Articles | Volume 9, issue 10
Biogeosciences, 9, 3721–3727, 2012
https://doi.org/10.5194/bg-9-3721-2012
Biogeosciences, 9, 3721–3727, 2012
https://doi.org/10.5194/bg-9-3721-2012

Technical note 02 Oct 2012

Technical note | 02 Oct 2012

Technical Note: Reactivity of C1 and C2 organohalogens formation – from plant litter to bacteria

J. J. Wang1, T. W. Ng2, Q. Zhang3, X. B. Yang4, R. A. Dahlgren5, A. T. Chow1,2,3, and P. K. Wong2,3 J. J. Wang et al.
  • 1Baruch Institute of Coastal Ecology & Forest Science, Clemson University, Georgetown, South Carolina, USA
  • 2School of Life Sciences, The Chinese University of Hong Kong, Shatin N.T., Hong Kong SAR, China
  • 3Department of Environmental Science & Engineering, South China University of Technology, Guangzhou, Guangdong, China
  • 4Vocational and Technological School of Guangdong Environmental Protection, Guangdong, China
  • 5Department of Land, Air and Water Resources, University of California – Davis, California, USA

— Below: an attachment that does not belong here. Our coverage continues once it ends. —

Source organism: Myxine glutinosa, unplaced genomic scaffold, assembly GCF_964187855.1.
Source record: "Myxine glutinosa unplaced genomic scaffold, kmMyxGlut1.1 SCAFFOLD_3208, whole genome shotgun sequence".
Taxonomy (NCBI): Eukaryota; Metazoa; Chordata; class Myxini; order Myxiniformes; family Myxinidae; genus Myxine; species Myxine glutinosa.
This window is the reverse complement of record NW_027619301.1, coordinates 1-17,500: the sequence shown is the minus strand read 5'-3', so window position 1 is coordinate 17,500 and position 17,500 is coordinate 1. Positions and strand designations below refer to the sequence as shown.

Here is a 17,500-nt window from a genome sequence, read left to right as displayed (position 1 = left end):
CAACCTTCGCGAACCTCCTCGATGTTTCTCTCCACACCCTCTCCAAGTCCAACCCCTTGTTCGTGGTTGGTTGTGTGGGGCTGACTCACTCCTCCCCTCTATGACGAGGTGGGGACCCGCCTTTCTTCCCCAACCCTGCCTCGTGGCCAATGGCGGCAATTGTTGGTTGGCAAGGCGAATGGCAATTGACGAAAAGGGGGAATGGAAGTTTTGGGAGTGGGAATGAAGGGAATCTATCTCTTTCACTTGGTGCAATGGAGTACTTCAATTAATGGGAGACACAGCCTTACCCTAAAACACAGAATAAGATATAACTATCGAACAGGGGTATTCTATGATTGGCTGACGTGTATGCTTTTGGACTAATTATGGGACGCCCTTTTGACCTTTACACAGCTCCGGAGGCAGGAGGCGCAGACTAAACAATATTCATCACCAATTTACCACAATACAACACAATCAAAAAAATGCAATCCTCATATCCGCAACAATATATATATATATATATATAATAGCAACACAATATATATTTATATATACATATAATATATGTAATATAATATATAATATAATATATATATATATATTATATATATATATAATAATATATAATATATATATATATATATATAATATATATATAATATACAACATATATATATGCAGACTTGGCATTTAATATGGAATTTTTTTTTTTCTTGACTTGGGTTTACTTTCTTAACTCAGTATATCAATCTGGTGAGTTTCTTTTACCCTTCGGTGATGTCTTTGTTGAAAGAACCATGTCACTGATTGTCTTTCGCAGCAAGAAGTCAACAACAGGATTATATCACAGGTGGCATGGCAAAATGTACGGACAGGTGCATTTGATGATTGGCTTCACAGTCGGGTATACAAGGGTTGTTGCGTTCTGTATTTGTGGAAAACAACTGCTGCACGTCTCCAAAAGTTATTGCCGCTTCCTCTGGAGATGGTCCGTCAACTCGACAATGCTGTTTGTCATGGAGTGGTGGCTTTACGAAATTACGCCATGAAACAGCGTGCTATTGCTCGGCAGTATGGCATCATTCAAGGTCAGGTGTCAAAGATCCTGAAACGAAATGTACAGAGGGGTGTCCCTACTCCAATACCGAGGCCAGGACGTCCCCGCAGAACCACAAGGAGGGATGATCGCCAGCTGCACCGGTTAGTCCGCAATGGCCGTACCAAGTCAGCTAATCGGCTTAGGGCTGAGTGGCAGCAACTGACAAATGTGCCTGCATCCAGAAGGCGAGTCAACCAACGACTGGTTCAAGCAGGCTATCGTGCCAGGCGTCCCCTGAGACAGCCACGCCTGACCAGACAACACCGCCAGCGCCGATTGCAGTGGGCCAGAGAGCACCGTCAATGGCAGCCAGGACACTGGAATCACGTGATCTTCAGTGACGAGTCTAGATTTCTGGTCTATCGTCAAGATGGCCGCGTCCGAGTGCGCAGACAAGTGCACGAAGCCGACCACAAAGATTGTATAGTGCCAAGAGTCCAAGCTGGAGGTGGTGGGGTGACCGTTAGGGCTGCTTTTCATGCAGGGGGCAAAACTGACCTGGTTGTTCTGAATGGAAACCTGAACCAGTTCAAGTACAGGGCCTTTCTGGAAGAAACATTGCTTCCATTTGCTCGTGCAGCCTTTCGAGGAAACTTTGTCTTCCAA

Abstract. C1/C2 organohalogens (organohalogens with one or two carbon atoms) can have significant environmental toxicity and ecological impact, such as carcinogenesis, ozone depletion and global warming. Natural halogenation processes have been identified for a wide range of natural organic matter, including soils, plant and animal debris, algae, and fungi. Yet, few have considered these organohalogens generated from the ubiquitous bacteria, one of the largest biomass pools on earth. Here, we report and confirm the formation of chloroform (CHCl3) dichloro-acetonitrile (CHCl2CN), chloral hydrate (CCl3CH(OH)2) and their brominated analogues by direct halogenation of seven strains of common bacteria and nine cellular monomers. Comparing different major C stocks during litter decomposition stages in terrestrial ecosystems, from plant litter, decomposed litter, to bacteria, we found increasing reactivity for nitrogenous organohalogen yield with decreasing C/N ratio. Our results raise the possibility that natural halogenation of bacteria represents a significant and overlooked contribution to global organohalogen burdens. As bacteria are decomposers that alter the C quality by transforming organic matter pools from high to low C/N ratio and constitute a large organic N pool, the bacterial activity is expected to affect the C, N, and halogen cycling through natural halogenation reactions.

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